Circulatory/Diffusives/Rubefacients: Blood Movers that can draw blood to various areas of the body, which can enliven the area.  Can be used internally and topically.

Herbs in this category can include

Yerba Mate, Damiana, Cinnamon, Vanilla, Cayenne, Prickly Ash, Rosemary, Spilanthes

See more in our Materia Medica Library

Relaxing and Euphoric Herbs

Calming: agents that are sedative, trophorestorative,and euphoric, calming the nervous system.  Being stressed out can definitely put a damper on your sex life.  With aphrodisiacs consider that you may not want to delve into the hypnotic category.  Some of the herbs can actually stimulate and relax the body, especially if we are using herbs that offer relief as diffusives or diaphoretics. If the tissues are full and stuck, and you take a herb that helps to release this the body can then relax. 

Herbs in this category can include:

Wild Oats, Kava Kava, Chocolate, Cannabis, Rosemary, Rose and other Aromatics

See more in our Materia Medica Library

Restorative Herbs

Adaptogen: herbs that improves your body’s ability to adapt to stress, many seem to affect the immune and/or nervous system.

Trophorestoratives to the Nervous System: Herbs that restore balance to the nervous system

Nutritive Plants: Feed the body concentrated amounts of micronutrients that may rebuild and restore ones body, indirectly assisting with libido.

Side note: in Ayurveda there are specific classes of Rasayanas for this purpose

Herbs in this category can include:

Nettles Lf or Sd, Oat Grass or Sd, Panax ginseng, Eleuthero, Ashwaganda

See more in our Materia Medica Library

Ripe Wild Oat Seeds

Demulcent Herbs

Herbs that form protective, slimy coating or film over mucous membranes may assist in sexual encounters.  Lubrication and being juicy is important.  

Herbs in the category can include:

Shatavari, Violet Leaf, Marshmallow, Cotton Root

See more in our Materia Medica Library

Lifestyle considerations when using herbs

How do we set  the stage for sexy encounters?  Where are you at emotionally?  Are you on any drugs that could be affecting your libido?

Deal with your own past trauma, and/or  issues that haven’t been resolved in a partnership.

Clean up the bedroom.  Make time for sexy time!    Add ins: candles anointed with aromatic herbal oils, fresh flowers no pesticides(NO ROSES UNLESS THEY ARE ORGANIC!!), essential oil diffusers.  Make sure your preparations are easy to get to, and easy to use. To create the right Love spell, you must create if with intent. Scent and sight plays a role!  Use yummy smelling spritzers and incense or create an erotic feasts using herbal aphrodisiacs with foods known for their aphrodisiac qualities, like oysters, avocados, figs, and berries. Here is a recipe for a sexy bath to celebrate yourself and practice self-love!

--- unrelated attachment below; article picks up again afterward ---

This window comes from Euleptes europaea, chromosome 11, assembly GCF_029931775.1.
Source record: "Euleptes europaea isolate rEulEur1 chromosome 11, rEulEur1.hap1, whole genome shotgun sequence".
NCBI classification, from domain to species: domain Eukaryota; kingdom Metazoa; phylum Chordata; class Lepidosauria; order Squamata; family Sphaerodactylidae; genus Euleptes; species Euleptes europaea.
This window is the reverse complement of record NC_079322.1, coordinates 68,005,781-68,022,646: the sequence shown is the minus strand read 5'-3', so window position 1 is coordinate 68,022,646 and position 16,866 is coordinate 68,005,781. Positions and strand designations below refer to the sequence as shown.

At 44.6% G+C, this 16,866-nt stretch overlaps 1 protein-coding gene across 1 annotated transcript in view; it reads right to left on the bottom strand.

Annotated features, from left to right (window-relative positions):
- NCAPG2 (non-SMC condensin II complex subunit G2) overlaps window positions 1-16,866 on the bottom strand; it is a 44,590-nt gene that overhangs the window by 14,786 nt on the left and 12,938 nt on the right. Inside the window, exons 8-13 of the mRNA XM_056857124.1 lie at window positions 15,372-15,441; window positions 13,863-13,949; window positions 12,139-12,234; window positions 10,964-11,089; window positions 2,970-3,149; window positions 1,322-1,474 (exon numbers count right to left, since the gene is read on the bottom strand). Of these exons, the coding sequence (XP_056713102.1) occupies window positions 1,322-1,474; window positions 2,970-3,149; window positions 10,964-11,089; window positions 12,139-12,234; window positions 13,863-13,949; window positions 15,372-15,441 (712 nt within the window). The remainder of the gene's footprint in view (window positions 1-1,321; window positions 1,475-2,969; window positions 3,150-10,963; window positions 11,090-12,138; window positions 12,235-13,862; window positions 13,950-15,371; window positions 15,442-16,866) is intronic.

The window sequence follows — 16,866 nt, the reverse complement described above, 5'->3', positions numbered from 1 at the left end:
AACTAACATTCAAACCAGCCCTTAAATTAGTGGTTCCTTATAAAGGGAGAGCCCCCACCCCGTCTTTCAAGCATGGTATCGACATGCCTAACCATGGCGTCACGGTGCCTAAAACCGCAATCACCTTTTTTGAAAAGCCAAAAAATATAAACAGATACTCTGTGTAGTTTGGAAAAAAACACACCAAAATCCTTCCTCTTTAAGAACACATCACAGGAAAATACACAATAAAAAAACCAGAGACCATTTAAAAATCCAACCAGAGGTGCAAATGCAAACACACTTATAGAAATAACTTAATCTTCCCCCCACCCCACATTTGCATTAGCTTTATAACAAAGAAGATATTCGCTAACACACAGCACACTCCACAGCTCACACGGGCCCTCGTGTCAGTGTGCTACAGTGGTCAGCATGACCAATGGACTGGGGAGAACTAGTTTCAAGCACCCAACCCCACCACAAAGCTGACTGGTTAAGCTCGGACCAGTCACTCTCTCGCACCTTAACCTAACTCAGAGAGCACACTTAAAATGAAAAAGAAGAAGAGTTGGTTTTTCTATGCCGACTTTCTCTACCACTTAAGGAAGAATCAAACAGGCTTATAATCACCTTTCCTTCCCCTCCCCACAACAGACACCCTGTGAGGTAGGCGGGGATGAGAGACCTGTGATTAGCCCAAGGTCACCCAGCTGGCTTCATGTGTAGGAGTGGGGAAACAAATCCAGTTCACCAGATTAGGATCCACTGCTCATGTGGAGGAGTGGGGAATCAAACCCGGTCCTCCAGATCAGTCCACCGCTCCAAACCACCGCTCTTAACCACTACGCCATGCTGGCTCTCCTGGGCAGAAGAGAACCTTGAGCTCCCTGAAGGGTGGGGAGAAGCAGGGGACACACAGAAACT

Sexy Bath Recipe

As much as Lupercalia(Valentine’s Day) are about love and or libido, it is also a purification festival, so what better way to enjoy this than with a bath?

  • Light red candles.  
  • Pour in two cups of scented Epsom salts using aromatic herbs like Roses, Jasmine, or Ylang Ylang to your bath water (see our recipes for Resistance Library)
  • Add 1bag of herbs that include Rose Petals, Jasmine, Oats, and Rosemary with a few extra dried flowers sprinkled on top of the bath
  • Put on some relaxing music, like Ambient, R&B, or anything that feels sexy to you.
  • Meditate on your second chakra(creativity and the color orange)
  • Repeat positive affirmations to yourself out loud: I am love, I am sexy, I am beautiful, and I deserve love.
  • When you finish your bath, put on your favorite robe and some slippers and go drink some hot tea.

Margi Flints Ride and Glide Balm

Erotic Massage OilIn our Recipes for Resistance Library

Edible Herbal  Love Recipes In our Recipes for Resistance Library

First Date Kava Cocktail In our Recipes for Resistance Library

All Night Long Elixir In our Recipes for Resistance Library

Sources referenced:

The Oxford Dictionary of Classical Myth and Religion (2003) Ed Simon Price and Emily Kearns. Oxford University Press: Oxford

Ovid Fasti 2 267-474. Translated and edited by A J Boyle and R D Woodard. Penguin Classics


Personal Experience! 

Botanica Erotica Book by Diane De Luca

Jim McDonald’s Herbal Aphrodisiac Podcast